Daud added that now the museum is open, they are actually slowly receiving back all the old artefacts that they had smuggled out of the country. Countries like Sweden and the Netherlands had played a role in their safekeeping and are now shipping them back to the museum.
In fact, these same governments are also providing financial support to the museum so they can rebuild and also somewhat rebuild Afghanistan’s sense of culture and history. Now that the doors are open, the museum receives regular visitors like schoolchildren and even tourists and expatriates who are living in the country.
“The museum has a responsibility to preserve and promote Afghan history. We do our best and even advertise in the local media so local Afghans are aware,” said Daud.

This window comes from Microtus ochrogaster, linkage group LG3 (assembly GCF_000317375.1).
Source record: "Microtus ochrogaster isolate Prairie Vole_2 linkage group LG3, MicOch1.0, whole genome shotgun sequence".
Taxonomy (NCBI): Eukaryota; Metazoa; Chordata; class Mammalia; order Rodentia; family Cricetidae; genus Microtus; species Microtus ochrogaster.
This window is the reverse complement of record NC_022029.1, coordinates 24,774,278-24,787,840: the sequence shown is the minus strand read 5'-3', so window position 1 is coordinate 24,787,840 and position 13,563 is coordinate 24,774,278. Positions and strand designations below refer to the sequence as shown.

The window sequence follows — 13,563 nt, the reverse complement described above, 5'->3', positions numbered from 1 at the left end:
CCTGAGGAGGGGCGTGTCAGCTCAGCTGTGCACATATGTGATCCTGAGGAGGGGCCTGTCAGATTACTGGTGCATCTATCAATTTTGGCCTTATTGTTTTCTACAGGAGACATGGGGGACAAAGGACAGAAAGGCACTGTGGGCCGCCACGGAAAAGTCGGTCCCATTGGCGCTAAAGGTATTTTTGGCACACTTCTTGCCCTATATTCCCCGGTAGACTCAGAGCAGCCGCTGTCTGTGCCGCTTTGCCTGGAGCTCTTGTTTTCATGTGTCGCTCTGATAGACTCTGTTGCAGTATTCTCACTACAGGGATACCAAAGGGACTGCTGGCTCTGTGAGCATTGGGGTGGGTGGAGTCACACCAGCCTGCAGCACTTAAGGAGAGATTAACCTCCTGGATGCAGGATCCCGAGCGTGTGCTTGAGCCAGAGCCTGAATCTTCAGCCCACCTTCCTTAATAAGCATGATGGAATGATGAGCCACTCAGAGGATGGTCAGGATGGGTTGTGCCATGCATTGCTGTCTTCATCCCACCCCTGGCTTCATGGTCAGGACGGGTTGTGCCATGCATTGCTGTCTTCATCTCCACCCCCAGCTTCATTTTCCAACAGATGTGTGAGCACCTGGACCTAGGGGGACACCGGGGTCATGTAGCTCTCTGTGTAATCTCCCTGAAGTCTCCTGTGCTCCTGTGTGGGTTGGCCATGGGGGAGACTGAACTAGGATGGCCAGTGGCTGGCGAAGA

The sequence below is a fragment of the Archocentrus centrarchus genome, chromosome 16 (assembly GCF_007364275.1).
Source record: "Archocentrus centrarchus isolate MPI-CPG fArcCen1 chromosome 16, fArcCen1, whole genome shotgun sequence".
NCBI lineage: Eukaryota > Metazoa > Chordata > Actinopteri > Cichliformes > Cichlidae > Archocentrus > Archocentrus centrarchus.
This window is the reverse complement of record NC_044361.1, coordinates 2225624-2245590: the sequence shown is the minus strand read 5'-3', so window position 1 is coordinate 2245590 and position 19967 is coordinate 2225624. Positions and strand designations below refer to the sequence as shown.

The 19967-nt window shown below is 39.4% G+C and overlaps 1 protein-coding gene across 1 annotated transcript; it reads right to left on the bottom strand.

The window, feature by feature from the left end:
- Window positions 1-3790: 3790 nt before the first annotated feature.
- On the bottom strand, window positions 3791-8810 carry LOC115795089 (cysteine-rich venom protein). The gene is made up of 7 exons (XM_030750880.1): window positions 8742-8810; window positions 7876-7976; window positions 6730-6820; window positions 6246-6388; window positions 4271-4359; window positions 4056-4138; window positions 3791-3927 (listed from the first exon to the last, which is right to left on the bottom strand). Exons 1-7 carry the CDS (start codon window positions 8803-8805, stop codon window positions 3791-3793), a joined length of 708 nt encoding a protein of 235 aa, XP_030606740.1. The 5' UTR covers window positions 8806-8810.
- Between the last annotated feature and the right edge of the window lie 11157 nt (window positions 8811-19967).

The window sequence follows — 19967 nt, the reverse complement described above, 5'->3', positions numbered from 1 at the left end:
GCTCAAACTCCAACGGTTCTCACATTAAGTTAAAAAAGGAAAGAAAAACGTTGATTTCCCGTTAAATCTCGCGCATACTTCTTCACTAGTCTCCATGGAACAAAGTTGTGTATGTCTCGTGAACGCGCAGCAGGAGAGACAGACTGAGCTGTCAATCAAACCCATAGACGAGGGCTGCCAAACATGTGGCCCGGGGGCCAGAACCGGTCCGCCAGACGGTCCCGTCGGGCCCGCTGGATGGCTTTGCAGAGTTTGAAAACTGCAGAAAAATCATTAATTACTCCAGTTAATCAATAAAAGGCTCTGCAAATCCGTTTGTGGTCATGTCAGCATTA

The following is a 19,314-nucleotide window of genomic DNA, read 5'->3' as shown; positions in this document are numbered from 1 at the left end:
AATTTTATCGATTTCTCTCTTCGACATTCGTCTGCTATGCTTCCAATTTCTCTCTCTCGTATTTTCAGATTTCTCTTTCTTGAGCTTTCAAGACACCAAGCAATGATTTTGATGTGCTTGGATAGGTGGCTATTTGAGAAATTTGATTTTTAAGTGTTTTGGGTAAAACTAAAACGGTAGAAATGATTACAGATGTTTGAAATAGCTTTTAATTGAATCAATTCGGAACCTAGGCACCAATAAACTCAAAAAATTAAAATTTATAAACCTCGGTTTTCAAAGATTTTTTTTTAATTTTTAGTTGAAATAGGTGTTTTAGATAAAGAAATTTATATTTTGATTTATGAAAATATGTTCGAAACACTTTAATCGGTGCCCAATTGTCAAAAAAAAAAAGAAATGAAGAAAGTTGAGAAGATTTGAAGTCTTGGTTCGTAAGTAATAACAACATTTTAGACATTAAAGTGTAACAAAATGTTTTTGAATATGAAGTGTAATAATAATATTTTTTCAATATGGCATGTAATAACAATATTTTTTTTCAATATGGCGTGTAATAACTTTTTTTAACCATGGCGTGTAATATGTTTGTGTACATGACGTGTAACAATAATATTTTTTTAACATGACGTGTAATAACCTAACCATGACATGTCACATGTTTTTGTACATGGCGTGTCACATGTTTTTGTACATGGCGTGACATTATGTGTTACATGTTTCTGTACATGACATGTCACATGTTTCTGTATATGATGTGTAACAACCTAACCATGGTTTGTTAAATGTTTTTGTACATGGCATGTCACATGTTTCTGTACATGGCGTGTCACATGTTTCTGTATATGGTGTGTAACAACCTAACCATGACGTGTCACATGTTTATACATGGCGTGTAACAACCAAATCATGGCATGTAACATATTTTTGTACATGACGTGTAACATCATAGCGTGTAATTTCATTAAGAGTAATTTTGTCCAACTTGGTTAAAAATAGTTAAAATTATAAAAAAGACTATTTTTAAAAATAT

As we were walking through the halls, we bumped into several people who were looking at the exhibits. I stopped to chat with them.
“You know, it’s unfortunate that the Taliban destroyed so many of our historical artefacts. But I’m really glad that the museum is up and running and Afghans get to see all this again,” expressed Muhibullah Nazidi, who has been to the museum several times before.
“I was born in Peshawar, Pakistan, but I am Afghan. And after 20 years, I am finally in Kabul. This museum is great, especially for youth to learn about their country,” said Mehdia Bina, who plans to write a book about the Afghan people.
I’m happy to see that after decades of war, and even if the violence hasn’t totally ended, Afghanistan still puts a certain priority towards their culture and history. The people seem to understand that the core values of their country and society really stems from their history and culture.
* Stay tuned next week for Part 6 of Zan Azlee’s “Guide to Afghanistan: The Adventures of a KL-ite”. View videos of his adventures at http://fatbidin.com/afghanistan/